Germain, finding himself in the presence of those phantoms enveloped in the same winding-sheet, was terribly afraid of making a mistake; and, as a matter of fact, that had happened to many others, for the precautions were always taken with scrupulous care. His heart beat fast. Little Marie tried to breathe hard and make the sheet move, but her mischievous rivals did the same, pushed out the cloth with their fingers, and there were as many mysterious signs as there were girls under the veil. The square caps kept the veil so perfectly level that it was impossible to distinguish the shape of a head beneath its folds.

Germain, after ten minutes of hesitation, closed his eyes, commended his soul to God, and stuck his staff out at random. He touched little Marie's forehead, and she threw the sheet aside with a cry of triumph. He obtained leave then to kiss her, and, taking her in his strong arms, he carried her to the middle of the room, and with her opened the ball, which lasted until two o'clock in the morning.

Then they separated to meet again at eight o'clock. As there was a considerable number of young people from the neighboring towns, and as there were not beds enough for everybody, each invited guest among the women of the village shared her bed with two or three friends, while the young men lay pell-mell on the hay in the loft at the farm. You can imagine that there was not much sleep there, for they thought of nothing but teasing, and playing tricks on one another and telling amusing stories. At all weddings, there are three sleepless nights, which no one regrets.

At the hour appointed for setting out, after they had eaten their soup au lait seasoned with a strong dose of pepper to give them an appetite, for the wedding-banquet bade fair to be abundant, they assembled in the farm-yard. Our parish church being suppressed, they were obliged to go half a league away to receive the nuptial benediction. It was a lovely, cool day; but, as the roads were very bad, every man had provided himself with a horse, and took en croupe a female companion, young or old. Germain was mounted upon Grise, who, being well groomed, newly shod, and decked out in ribbons, pranced and capered and breathed fire through her nostrils. He went to the cabin for his fiancée, accompanied by his brother-in-law Jacques, who was mounted on old Grise and took Mère Guillette en croupe, w

hile Germain returned triumphantly to the farm-yard with his dear little wife.

Then the merry cavalcade set forth, escorted by children on foot, who fired pistols as they ran and made the horses jump. Mère Maurice was riding in a small cart with Germain's three children and the fiddlers. They opened the march to the sound of the instruments. Petit-Pierre was so handsome that the old grandmother was immensely proud. But the impulsive child did not stay long beside her. He took advantage of a halt they were obliged to make, when they had gone half the distance, in order to pass a difficult ford, to slip down and ask his father to take him up on Grise in front of him.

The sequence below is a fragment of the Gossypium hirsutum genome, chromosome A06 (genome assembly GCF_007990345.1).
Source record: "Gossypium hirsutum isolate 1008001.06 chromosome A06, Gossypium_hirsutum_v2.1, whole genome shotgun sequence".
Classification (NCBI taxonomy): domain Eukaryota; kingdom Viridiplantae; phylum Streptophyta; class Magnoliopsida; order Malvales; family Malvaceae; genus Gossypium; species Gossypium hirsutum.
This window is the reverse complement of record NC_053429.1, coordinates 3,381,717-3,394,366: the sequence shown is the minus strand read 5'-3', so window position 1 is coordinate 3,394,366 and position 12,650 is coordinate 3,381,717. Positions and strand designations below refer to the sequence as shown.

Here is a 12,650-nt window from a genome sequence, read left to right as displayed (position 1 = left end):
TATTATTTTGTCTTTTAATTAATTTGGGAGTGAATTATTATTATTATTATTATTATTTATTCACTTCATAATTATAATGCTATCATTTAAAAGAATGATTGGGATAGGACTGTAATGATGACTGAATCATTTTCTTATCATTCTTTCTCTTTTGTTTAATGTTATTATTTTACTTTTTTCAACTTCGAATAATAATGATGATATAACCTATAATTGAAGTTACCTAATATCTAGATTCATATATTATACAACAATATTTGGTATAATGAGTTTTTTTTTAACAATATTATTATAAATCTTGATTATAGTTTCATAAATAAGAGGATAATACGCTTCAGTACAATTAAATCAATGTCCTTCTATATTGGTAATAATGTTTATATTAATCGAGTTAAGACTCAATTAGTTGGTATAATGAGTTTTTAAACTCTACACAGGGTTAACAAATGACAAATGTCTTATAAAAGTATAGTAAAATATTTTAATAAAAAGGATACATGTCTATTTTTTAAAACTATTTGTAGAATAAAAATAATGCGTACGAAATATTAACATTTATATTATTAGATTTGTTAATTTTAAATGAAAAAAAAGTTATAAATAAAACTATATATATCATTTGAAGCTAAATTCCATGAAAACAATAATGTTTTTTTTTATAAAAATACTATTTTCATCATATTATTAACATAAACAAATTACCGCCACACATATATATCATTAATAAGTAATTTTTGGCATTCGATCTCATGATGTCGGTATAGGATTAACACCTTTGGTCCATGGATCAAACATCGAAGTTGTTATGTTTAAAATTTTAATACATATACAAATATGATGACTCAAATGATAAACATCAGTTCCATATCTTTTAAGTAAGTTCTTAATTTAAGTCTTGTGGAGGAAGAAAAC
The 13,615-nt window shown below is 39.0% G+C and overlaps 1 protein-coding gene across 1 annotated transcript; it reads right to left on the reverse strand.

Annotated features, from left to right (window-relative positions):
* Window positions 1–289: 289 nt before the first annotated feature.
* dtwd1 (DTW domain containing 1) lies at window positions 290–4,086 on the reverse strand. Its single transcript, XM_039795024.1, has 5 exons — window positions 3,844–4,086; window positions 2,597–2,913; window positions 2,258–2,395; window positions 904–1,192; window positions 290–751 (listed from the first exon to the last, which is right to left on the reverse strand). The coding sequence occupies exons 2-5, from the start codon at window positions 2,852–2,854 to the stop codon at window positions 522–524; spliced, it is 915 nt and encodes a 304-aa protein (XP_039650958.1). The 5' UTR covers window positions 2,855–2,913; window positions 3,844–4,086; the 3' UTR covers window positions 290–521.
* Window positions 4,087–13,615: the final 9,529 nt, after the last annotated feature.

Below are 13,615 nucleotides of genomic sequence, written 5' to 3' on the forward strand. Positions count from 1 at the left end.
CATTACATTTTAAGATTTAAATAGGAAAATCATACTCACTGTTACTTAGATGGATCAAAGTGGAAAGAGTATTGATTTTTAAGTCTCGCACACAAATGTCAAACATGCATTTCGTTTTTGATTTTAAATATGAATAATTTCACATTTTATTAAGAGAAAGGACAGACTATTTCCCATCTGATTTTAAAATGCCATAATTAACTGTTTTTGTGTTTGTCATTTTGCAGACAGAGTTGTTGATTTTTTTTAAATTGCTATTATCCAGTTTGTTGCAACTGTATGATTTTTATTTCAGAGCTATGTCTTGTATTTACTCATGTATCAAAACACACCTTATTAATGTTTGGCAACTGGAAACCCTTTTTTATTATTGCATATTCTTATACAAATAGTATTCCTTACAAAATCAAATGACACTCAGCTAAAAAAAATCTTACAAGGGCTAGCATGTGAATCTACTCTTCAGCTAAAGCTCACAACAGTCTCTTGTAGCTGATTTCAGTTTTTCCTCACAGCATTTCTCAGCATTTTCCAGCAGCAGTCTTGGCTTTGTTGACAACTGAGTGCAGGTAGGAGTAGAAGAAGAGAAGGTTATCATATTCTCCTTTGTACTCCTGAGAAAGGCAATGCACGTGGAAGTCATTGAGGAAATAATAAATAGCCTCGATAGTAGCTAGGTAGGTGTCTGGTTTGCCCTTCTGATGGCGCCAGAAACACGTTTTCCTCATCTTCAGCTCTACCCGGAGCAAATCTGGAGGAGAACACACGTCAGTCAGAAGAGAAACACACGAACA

"No, no!" said Germain, "that will make people say unkind things about us! you mustn't do it."

"I care very little what the people of Saint-Chartier say," said little Marie. "Take him, Germain, I beg you; I shall be prouder of him than of my wedding-dress."

Germain yielded the point, and the handsome trio dashed forward at Grise's proudest gallop.

And, in fact, the people of Saint-Chartier, although very satirical and a little inclined to be disagreeable in their intercourse with the neighboring parishes which had been combined with theirs, did not think of laughing when they saw such a handsome bridegroom and lovely bride, and a child that a king's wife would have envied. Petit-Pierre had a full coat of blue-bottle colored cloth, and a cunning little red waistcoat so short that it hardly came below his chin. The village tailor had made the sleeves so tight that he could not put his little arms together. And how proud he was! He had a round hat with a black and gold buckle and a peacock's feather protruding jauntily from a tuft of Guinea-hen's feathers. A bunch of flowers larger than his head covered his shoulder, and ribbons floated down to his feet. The hemp-beater, who was also the village barber and wig-maker, had cut his hair in a circle, covering his head with a bowl and cutting off all that protruded, an infallible method of guiding the scissors accurately. Thus accoutred, he was less picturesque, surely, than with his long hair flying in the wind and his lamb's fleece à la Saint John the Baptist; but he had no such idea, and everybody admired him, saying that he looked like a little man. His beauty triumphed over everything, and, in sooth, over what would not the incomparable beauty of childhood triumph?